By: LaRey Wright
The battle over how to federally fund Historically Black Colleges and Universities is leaving these institutions hanging in the balance. On October 1, the current funding for HBCU’s expired when Congress failed to extend it. These finances are used for faculty and curriculum development, campus infrastructure improvements and student services. Without proper funding it could cause major cutbacks, such as faculty layoffs and the end of many desirable clubs and programs.
Legendary universities like Howard, Spellman and Norfolk State University, are an educational safe haven for students who have historically faced discrimination. At HBCU’s minority students are a part of the majority and they are free to explore their individuality and creativity without fear of scrutiny. Depending on the outcome of the debate these students may be forced to transfer.
The conflict in Congress has gone on for months with neither contender conceding to their competitor. On one side, House Democrats propose a temporary 2-year program that will set students and staff at ease while Congress comes to an agreement. Tennessee Senator Lamar Alexander says the bill “is a short cut the House took that has no way of passing the Senate”.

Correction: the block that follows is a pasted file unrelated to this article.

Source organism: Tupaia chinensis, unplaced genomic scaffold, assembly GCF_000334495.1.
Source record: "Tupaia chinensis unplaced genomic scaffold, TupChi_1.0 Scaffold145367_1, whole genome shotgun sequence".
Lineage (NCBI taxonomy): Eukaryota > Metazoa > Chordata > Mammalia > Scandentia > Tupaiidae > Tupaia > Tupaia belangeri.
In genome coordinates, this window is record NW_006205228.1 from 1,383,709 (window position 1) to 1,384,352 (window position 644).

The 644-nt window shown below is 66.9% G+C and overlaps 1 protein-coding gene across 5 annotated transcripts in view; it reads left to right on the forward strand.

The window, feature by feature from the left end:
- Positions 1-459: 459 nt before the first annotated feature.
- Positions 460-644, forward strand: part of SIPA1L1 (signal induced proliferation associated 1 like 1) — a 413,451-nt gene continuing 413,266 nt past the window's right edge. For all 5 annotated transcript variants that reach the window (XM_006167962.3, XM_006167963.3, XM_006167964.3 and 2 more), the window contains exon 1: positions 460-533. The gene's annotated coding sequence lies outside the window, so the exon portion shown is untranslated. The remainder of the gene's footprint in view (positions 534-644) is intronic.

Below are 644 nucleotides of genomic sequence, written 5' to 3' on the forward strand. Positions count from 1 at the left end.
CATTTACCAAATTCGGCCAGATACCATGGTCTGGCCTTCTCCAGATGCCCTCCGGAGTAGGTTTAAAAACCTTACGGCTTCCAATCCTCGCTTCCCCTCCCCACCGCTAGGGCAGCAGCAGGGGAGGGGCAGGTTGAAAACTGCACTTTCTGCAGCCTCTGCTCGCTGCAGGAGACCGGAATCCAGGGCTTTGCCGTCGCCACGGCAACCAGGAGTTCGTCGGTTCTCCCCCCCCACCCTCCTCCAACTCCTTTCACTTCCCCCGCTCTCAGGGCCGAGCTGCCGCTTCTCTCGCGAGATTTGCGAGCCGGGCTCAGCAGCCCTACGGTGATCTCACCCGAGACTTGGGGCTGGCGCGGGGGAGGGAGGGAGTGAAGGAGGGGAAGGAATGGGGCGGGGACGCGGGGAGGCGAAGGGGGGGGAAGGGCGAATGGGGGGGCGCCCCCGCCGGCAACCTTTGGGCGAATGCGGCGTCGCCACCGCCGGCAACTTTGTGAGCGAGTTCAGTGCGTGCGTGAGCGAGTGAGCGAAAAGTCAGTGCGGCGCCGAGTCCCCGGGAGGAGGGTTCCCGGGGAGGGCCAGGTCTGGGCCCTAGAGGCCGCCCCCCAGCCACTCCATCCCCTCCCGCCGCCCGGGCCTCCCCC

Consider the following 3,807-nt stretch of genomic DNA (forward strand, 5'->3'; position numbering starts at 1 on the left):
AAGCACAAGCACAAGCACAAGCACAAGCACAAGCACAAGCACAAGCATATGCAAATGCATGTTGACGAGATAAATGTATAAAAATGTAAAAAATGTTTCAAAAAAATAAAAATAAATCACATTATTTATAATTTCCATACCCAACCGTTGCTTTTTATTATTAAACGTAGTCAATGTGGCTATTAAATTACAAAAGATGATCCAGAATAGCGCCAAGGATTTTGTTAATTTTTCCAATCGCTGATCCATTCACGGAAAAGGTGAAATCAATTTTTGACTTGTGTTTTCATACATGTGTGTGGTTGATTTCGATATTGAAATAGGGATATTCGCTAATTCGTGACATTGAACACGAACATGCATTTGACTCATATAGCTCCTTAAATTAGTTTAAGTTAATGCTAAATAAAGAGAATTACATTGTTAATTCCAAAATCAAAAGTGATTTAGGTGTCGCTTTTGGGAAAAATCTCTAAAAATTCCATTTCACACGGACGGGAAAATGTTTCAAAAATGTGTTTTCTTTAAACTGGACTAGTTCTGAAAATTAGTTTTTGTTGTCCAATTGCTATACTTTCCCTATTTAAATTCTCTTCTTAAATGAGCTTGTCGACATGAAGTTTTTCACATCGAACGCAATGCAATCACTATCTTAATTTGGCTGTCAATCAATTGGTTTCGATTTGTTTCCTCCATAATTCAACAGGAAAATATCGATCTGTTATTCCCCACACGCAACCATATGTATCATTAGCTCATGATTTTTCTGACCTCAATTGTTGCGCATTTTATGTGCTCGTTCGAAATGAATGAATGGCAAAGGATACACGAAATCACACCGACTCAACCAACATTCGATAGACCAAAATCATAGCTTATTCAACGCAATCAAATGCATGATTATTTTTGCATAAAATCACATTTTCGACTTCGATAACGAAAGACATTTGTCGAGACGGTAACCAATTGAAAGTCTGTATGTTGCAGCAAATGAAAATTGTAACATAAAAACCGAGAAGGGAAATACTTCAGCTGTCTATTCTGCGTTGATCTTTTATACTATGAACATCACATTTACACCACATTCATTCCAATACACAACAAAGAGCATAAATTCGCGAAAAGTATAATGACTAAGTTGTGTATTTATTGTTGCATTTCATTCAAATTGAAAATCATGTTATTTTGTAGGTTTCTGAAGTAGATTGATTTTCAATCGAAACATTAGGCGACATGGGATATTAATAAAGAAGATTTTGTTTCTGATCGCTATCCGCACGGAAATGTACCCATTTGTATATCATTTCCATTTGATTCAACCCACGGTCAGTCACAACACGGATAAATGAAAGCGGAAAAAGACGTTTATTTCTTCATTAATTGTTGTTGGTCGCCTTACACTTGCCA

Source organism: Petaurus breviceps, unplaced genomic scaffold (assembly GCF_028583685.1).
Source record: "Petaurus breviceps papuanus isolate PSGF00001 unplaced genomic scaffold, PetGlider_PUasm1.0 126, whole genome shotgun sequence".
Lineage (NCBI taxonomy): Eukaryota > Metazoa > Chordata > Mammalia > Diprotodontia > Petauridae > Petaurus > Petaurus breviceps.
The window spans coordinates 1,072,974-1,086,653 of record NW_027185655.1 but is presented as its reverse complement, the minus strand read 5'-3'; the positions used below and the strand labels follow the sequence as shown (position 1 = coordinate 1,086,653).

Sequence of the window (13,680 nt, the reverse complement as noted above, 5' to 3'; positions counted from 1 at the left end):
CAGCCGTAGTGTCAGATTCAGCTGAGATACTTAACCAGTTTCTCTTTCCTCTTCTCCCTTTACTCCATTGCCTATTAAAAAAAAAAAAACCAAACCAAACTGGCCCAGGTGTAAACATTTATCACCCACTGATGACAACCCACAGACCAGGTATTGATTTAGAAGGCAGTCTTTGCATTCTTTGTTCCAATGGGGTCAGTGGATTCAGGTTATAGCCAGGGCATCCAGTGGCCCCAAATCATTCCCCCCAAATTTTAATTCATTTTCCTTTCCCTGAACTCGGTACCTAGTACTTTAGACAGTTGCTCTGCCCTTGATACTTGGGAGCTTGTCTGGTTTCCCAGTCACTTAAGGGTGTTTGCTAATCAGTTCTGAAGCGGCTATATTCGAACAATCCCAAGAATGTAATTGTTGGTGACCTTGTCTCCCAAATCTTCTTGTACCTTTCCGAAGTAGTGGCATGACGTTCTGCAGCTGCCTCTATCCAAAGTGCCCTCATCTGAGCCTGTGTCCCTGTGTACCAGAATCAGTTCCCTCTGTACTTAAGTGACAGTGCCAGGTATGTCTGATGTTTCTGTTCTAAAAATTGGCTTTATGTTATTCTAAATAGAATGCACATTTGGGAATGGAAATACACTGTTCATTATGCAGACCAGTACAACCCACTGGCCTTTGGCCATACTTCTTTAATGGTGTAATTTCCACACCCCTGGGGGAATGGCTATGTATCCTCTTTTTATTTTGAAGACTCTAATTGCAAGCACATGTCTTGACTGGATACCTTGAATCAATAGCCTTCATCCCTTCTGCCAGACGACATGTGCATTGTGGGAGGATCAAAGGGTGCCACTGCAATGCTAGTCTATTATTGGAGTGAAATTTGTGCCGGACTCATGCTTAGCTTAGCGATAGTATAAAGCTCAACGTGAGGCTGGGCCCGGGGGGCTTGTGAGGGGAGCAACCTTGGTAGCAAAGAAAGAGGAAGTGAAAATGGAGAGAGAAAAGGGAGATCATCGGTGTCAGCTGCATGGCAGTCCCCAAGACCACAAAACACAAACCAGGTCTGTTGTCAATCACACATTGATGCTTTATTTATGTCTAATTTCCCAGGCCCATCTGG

On the contrary, many House Republicans would like to get this matter cleared up permanently, by making revisions to the Higher Education Act, which has not been revised in 10 years.
“Every day that passes without a renewal, these schools are one day closer to having to make very tough decisions that could do permanent damage,” says Alabama Senator Doug Jones, who accuses republicans of holding these institutions hostage by biding time.
Secretary of Education Betsy Devos has affirmed that the department has enough reserves dedicated to HBCU’s to last until the end of the fiscal year, September of next year. That gives Congress less than one year to come to an agreement that will save these indispensable institutions.